Jackson To Step Down As President Of Kansas Ag Research Institute
The man who has headed the Land Institute since its establishment in 1976 has announced plans to step down from his leadership position next summer. Heartland Health Monitor's Bryan Thompson has details.
Wes Jackson sees agriculture as a problem. That's because it requires plowing, which leads to soil erosion. It also plants large tracts of land with a single species of crop, using large-scale application of pesticides and fertilizer.
Jackson views native prairie as the model for a more sustainable kind of agriculture. His Land Institute, located near Salina, is developing perennial crops, which would not require plowing and planting. They could be planted in combinations, so they'd be less vulnerable to pests and weeds. Jackson pioneered this revolutionary way of farming, known as natural systems agriculture.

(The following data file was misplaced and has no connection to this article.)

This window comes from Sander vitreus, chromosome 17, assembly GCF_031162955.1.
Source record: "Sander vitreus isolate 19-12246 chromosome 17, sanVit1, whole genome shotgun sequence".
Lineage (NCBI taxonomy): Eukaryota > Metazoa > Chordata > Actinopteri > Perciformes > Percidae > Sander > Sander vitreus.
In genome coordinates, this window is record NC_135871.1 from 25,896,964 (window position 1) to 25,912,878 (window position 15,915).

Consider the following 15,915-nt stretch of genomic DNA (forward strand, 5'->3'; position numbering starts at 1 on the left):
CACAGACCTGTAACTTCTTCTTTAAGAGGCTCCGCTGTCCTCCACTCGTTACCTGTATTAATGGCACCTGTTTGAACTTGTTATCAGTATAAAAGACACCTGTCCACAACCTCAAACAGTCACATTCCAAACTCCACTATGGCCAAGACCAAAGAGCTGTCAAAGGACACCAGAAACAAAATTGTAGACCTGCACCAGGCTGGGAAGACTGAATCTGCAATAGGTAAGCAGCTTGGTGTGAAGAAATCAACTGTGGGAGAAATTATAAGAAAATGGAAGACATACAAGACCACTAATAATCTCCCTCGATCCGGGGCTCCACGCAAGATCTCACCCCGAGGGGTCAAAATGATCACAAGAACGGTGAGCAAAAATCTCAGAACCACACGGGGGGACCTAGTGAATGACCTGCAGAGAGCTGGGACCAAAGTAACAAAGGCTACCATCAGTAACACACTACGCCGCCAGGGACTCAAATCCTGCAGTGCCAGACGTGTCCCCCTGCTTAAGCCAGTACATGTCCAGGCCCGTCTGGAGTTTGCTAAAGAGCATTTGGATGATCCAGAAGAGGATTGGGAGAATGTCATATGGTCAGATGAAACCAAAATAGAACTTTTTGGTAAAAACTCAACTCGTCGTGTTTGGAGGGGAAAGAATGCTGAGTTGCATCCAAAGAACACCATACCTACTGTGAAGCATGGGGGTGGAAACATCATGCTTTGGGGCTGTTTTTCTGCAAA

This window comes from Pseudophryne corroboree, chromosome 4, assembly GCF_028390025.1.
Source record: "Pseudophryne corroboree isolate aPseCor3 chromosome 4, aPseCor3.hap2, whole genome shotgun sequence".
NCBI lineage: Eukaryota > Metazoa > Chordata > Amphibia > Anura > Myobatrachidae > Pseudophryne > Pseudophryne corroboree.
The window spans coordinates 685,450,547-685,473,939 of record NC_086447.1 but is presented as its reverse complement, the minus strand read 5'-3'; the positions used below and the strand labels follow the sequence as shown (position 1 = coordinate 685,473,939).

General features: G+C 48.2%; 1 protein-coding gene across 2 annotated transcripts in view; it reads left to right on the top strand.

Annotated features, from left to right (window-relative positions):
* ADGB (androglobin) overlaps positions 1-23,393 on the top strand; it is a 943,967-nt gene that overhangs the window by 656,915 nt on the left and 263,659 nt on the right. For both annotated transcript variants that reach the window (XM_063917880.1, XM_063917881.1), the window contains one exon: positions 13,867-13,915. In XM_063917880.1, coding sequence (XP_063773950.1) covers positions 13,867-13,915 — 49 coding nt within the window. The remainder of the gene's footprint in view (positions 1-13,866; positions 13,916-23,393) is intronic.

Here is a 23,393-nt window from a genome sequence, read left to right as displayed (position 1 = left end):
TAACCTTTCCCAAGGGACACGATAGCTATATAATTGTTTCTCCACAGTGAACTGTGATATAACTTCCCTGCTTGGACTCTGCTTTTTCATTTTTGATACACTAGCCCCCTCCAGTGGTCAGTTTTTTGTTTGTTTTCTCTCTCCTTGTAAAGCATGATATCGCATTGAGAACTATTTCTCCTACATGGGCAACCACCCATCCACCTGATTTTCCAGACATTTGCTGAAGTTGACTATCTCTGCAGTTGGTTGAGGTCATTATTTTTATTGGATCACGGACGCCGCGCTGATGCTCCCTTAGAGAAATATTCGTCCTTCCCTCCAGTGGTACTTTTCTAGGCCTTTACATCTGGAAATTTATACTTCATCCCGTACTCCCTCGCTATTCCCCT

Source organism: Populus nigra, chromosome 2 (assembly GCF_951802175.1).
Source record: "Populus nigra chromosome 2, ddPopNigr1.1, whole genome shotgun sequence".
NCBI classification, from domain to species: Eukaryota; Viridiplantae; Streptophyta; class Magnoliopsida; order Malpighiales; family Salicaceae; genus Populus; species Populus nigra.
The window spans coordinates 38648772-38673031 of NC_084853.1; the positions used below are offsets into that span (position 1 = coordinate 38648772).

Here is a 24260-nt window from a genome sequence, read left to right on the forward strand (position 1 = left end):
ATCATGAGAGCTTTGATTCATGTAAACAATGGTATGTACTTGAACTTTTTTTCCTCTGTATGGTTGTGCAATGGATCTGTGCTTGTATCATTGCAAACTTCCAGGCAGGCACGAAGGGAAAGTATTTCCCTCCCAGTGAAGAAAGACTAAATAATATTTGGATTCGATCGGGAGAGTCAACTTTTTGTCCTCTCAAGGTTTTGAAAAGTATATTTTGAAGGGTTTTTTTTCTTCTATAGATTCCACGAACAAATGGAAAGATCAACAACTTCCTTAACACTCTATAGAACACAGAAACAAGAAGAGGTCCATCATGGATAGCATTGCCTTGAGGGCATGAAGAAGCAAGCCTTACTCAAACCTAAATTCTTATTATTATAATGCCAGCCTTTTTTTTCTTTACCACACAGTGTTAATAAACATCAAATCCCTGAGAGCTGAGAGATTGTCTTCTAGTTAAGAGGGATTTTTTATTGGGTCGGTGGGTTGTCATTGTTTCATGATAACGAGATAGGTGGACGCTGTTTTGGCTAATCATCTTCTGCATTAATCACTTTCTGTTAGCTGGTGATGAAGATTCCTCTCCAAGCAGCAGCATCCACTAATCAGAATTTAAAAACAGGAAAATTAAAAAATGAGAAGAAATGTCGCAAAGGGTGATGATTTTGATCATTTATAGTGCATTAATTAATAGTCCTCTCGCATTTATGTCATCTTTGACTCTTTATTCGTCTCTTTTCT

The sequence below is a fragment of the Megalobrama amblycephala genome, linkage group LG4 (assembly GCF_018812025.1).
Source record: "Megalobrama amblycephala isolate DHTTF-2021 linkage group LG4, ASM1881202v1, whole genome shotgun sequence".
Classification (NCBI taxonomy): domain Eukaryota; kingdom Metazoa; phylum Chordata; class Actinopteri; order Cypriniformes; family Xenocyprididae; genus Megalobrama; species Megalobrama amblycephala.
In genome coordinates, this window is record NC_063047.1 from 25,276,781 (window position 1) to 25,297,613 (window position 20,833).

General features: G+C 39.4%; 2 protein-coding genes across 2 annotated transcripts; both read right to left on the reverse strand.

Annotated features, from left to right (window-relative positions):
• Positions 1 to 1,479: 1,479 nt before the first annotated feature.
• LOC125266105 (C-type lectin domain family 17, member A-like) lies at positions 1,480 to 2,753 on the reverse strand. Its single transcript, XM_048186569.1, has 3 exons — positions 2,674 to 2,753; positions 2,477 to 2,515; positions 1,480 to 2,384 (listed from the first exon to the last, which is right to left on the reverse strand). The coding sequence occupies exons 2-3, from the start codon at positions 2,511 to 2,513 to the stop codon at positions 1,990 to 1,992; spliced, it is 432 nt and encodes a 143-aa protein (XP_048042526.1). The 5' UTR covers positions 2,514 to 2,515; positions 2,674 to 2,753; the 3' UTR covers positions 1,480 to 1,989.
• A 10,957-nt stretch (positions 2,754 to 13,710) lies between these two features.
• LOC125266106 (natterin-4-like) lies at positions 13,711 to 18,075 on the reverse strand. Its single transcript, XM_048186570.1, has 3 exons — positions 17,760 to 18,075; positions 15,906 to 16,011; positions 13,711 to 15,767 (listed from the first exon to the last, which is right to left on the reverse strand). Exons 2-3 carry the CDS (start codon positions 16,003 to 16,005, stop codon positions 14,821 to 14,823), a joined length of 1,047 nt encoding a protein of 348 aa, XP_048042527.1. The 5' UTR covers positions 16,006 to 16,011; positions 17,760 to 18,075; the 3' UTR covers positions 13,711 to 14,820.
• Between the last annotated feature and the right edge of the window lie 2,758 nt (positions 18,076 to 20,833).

After 40 years at the helm of the Land Institute, Jackson has decided to step down as president next June, when he turns 80.
"You know, I feel fine, but I think it ought to be someone that is younger, and knows more—more up to speed on the more recent stuff in genetics and ecology, and so on," he says.
A national search will be conducted to find Jackson’s replacement. While he won't be the Land Institute’s president, Jackson plans to continue working with the institute, and promoting environmental issues.